Circles of different skin tones appear on a red-toned background

How AI and AR Are Changing the Game for the Beauty Industry

All who invest in beauty products have their own routines. For years, consumers have headed to the stores, whether that meant beauty counters at the finest department stores, beauty chains like Ulta or Sephora, or even corner drug stores like Walgreens or CVS, to grab familiar products or test out some of the latest and greatest. While in modern times beauty seekers may go online to purchase some of their products, the physical stores, where shoppers can try shades and get a real makeover, have reigned supreme.
But everything changed in March 2020. The ease of popping into your favorite store to grab makeup or try on new shades evaporated during quarantine, and even when brick-and-mortar stores began to reopen, trying products was rendered obsolete because of new health and safety precautions. Those faithful to venturing out to stores had to turn to online shopping, but they faced the same problems that previous online beauty shoppers faced — the ability to try new products or shades. Because of these problems, experts anticipated that global beauty-industry revenues would fall 20% to 30%, as the online stores couldn’t offset the loss of instore revenue. Yet, many brands did not want to count themselves out just yet. Some brands turned to two technologies to try to keep their businesses afloat — artificial intelligence (AI) and augmented reality (AR).

Understanding AI and AR

In an ever-changing world, scientists and technologists have been working hard to meet the needs of current beauty consumers. Their efforts have been mostly focused on accelerating AI and AR, even more so since the pandemic. However, this trend was already a part of the luxury beauty space, thanks to interest in new technology and customization features. For example, the handheld makeup printer was developed by the Defense Department, and NASA approved a skin-care micro mist. The pandemic rapidly pushed these technologies into the public beauty domain.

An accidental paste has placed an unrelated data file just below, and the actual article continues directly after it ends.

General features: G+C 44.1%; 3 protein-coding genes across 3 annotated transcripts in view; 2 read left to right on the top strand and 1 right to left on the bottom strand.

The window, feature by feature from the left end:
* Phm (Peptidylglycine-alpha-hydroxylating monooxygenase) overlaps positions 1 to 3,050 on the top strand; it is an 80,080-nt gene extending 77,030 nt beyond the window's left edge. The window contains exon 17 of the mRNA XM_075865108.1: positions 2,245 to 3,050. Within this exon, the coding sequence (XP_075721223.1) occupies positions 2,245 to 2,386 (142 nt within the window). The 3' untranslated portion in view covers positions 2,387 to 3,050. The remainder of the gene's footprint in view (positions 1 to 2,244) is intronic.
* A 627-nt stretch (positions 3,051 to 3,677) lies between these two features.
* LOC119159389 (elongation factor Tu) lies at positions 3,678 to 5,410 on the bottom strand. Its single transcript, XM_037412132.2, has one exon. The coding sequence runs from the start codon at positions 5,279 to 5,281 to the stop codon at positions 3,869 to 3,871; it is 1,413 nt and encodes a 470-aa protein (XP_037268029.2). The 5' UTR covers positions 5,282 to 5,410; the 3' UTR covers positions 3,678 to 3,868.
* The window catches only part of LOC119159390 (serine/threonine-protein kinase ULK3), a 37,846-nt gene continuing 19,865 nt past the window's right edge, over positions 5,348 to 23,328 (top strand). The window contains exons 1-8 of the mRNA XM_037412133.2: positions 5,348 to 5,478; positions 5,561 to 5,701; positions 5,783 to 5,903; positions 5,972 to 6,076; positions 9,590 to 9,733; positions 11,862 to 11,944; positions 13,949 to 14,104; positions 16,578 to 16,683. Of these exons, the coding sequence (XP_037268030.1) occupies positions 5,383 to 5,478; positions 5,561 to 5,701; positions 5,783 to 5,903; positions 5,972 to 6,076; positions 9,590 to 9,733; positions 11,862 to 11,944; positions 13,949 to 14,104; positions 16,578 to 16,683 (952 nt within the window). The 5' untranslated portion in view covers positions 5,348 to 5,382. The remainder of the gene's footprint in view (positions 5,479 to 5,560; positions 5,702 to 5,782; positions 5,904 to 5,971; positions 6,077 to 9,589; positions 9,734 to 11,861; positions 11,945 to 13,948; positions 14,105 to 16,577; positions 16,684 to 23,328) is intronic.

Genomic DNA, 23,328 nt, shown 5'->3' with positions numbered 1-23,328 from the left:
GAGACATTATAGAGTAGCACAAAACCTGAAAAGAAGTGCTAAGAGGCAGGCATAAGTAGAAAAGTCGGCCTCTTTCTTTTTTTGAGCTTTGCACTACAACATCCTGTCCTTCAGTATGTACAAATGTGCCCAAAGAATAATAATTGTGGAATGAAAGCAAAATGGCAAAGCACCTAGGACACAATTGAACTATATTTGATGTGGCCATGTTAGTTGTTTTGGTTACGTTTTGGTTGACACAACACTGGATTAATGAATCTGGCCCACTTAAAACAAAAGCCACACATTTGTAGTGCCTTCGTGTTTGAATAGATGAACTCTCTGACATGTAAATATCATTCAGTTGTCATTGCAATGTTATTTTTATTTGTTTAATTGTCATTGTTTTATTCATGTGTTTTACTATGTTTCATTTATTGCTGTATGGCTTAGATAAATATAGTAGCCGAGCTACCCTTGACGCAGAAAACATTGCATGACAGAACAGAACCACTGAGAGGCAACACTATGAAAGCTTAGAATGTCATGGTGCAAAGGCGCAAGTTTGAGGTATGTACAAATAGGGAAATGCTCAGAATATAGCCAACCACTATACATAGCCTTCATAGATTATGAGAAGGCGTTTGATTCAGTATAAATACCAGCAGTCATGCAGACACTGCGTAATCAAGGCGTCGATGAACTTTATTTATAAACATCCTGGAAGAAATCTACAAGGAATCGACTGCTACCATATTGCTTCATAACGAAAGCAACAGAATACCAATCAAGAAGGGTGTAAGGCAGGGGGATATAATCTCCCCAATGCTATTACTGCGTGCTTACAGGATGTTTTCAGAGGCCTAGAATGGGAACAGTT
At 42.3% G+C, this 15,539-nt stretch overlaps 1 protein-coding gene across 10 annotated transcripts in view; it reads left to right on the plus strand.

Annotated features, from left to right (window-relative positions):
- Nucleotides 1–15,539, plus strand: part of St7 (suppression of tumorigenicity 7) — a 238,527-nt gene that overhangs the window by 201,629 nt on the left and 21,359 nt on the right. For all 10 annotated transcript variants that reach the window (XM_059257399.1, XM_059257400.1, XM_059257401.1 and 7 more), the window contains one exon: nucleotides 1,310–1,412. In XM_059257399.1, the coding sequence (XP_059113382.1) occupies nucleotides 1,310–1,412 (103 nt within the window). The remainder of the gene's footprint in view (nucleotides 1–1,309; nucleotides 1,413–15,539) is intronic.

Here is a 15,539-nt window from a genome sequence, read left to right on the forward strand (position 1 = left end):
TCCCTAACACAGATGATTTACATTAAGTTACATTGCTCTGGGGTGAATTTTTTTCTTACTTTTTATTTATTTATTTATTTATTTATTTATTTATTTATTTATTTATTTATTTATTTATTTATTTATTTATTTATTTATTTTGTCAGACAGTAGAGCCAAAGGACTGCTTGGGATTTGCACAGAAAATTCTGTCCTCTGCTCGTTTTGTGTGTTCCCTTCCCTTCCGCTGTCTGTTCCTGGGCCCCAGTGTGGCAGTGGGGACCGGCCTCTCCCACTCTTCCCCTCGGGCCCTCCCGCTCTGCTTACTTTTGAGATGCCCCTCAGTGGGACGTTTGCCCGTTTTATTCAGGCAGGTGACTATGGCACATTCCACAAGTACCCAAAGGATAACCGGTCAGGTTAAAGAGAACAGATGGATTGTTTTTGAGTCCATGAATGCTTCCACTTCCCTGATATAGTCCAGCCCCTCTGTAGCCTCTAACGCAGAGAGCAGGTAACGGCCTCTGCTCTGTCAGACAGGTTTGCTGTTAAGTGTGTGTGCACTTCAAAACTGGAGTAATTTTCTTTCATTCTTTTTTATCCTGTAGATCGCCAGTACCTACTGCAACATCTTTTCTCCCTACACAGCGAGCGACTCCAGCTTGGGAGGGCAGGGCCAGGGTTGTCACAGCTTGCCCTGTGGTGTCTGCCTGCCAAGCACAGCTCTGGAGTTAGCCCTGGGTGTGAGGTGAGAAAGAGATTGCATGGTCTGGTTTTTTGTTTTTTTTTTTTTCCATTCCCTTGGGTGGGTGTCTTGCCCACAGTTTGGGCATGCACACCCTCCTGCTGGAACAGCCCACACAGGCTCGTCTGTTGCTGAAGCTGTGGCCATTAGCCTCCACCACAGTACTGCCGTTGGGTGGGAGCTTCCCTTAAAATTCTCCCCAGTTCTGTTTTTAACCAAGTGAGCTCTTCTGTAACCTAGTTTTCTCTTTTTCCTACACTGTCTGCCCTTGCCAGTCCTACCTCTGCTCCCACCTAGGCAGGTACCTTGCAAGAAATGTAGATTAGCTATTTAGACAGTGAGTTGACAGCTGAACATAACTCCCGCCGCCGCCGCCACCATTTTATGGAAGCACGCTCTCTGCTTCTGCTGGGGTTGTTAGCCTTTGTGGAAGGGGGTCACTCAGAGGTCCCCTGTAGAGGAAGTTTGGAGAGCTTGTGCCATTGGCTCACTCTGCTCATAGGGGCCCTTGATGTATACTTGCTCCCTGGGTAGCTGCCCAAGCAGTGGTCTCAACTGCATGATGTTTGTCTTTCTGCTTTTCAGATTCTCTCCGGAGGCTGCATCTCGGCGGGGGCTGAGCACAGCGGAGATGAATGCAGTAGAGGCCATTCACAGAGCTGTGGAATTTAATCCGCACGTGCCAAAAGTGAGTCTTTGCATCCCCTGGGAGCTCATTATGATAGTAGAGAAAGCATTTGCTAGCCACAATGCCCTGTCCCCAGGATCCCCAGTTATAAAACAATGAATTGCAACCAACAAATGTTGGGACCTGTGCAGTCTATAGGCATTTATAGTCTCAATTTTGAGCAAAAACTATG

“The pandemic has pushed forward our virtual presence and how we live and shop,” states VP and creative director of beauty at Fashion Snoops, Melissa Hago. “New challenges demand innovative solutions, and technology is innovating as our lives shift onto digital platforms.”
While AI and AR may not be a brand-new development, the average layperson is often unfamiliar with these technologies, especially in relation to the beauty industry. Simply put:
  • Artificial intelligence is the ability of a digital platform, like a computer, to perform tasks that are often completed by humans.
  • Augmented reality is the modification or enhancement of the real, physical world that is achieved through the use of a digital element. These digital elements could be visual, audio, or other sensory features.
In other words, AI is used to make AR a reality. For the beauty industry, technologies are used to make things easier and more personalized for the customer.

A New-Age Shopping Experience

With this new technology, shopping online for beauty products is becoming less of a chore. In fact, for some people, their online shopping experience is a lot better than shopping in a store.
Beauty brands are taking their brick-and-mortar stores online, where, almost literally, they are duplicating in-store experiences. Customers can “walk” through their stores and zoom in on products as they browse, while never having to leave the comfort of their own homes. There are new “sales floors,” as the customers can virtually simulate trying-on products.
Furthermore, social media is helping beauty products campaign online and gain a following like never before. According to Coveteur, “Social media is hugely influential, with TikTok [being] a major beauty player, while other new platforms are helping brands reach consumers [via] AI-powered products, augmented reality, and 3-D experiences, [which] help turn computers and phones into an inviting digital landscape.”

Virtual Personalization

One of the biggest inconveniences in-store shoppers worried about facing once they migrated their business online was trying to figure out which products were perfect for them. They no longer had the option of physically trying on products in the store. However, AI and AG technologies have now made that task essentially obsolete. Companies like Perfect Corp are transforming how consumers, content creators, and beauty brands interact together through these technologies. The company has created an online platform that works with over 370 brands and has mastered the art of personalization and virtual try-ons.